The liquid Pb-Bi alloy is proposed as material for the spallation target in hybrid systems. During the spallation process, several chemical elements are produced in the target which could generate specific liquid metal embrittlement phenomena. Among these species, zinc is known as an element which can promote LME (liquid metal embrittlement). Corrosion tests were carried out in liquid Pb-Bi in isothermal static conditions without and with 80 wppm of zinc at 150 °C, 350 °C and 600 °C up to 6000 h. No modification of the corrosion kinetics of T91 martensitic and 316L austenitic steels was observed for either unstressed or U-bend specimens with zinc in Pb-Bi. Moreover, no sign of embrittlement was observed for any of the samples with and without zinc.

  12. Effect of bicarbonate ion additives on pitting corrosion of type 316L stainless steel in aqueous 0.5 M sodium chloride solution

    SciTech Connect

    Park, J.J.; Pyun, S.I.; Lee, W.J.; Kim, H.P.

    1999-04-01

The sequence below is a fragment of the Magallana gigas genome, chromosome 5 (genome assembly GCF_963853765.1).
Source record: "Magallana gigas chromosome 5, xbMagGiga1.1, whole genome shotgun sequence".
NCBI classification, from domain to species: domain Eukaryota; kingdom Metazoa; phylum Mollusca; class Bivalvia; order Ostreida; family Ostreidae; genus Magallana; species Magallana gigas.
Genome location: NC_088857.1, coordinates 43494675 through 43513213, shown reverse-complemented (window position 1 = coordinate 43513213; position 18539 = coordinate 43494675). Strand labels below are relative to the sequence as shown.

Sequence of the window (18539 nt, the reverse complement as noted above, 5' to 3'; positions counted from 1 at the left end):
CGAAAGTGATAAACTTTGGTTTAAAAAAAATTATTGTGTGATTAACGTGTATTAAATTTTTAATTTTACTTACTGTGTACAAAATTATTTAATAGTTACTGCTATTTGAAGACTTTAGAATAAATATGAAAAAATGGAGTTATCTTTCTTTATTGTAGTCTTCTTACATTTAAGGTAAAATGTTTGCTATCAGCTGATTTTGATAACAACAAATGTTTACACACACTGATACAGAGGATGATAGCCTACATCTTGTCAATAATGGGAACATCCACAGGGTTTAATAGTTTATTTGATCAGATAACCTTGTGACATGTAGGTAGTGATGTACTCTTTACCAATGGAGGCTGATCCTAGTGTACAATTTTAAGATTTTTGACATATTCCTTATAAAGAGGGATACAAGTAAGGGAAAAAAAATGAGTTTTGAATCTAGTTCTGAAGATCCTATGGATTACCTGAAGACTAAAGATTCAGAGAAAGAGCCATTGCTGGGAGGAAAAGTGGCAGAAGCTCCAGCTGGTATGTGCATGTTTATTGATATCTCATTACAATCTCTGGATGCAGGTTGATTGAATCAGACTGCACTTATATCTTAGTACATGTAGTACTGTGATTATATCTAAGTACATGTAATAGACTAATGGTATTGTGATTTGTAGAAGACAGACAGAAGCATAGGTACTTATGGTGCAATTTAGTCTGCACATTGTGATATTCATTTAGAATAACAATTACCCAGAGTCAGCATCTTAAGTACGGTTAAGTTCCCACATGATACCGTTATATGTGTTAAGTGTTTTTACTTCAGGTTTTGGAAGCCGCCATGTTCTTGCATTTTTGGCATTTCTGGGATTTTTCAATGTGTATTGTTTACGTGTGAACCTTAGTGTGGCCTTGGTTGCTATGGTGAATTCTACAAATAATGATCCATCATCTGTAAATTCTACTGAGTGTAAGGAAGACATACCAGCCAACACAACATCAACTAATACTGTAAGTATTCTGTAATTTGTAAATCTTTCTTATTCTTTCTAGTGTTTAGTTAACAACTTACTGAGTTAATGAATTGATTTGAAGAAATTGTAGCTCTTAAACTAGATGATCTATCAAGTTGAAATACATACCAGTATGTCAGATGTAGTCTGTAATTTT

The effect of bicarbonate ions (HCO{sub 3}{sup {minus}}) on pitting corrosion of type 316L stainless steel (SS, UNS S3 1603) was investigated in aqueous 0.5 M sodium chloride (NaCl) solution using potentiodynamic polarization, the abrading electrode technique, alternating current (AC) impedance spectroscopy combined with x-ray photoelectron spectroscopy (XPS), and scanning electron microscopy (SEM). Addition of HCO{sub 3}{sup {minus}} ions to NaCl solutions extended the passive potential region in width and, at the same time, raised the pitting potential in value on the potentiodynamic polarization curve. Potentiostatic current transients obtained from the moment just after interrupting the abrading action showed the repassivation rate of propagating pits increased and that the pit growth rate decreased with increasing HCO{sub 3}{sup {minus}} ion concentration. Over the whole applied potential, the oxide film resistance was higher in the presence of HCO{sub 3}{sup {minus}} ions. The pit number density decreased with increasing HCO{sub 3}{sup {minus}} ion concentration. Moreover, addition of HCO{sub 3}{sup {minus}} ions to NaCl solutions retarded lateral pit growth, while promoting downward pit growth from the surface. The bare surface of the specimen repassivated preferentially along the pit mouth and walls, compared to the pit bottom, as a result of formation of a surface film with a high content of protective mixed ferrous-chromous carbonate ([Fe,Cr]CO{sub 3}) that formed from preferential adsorption of HCO{sub 3}{sup {minus}} ions.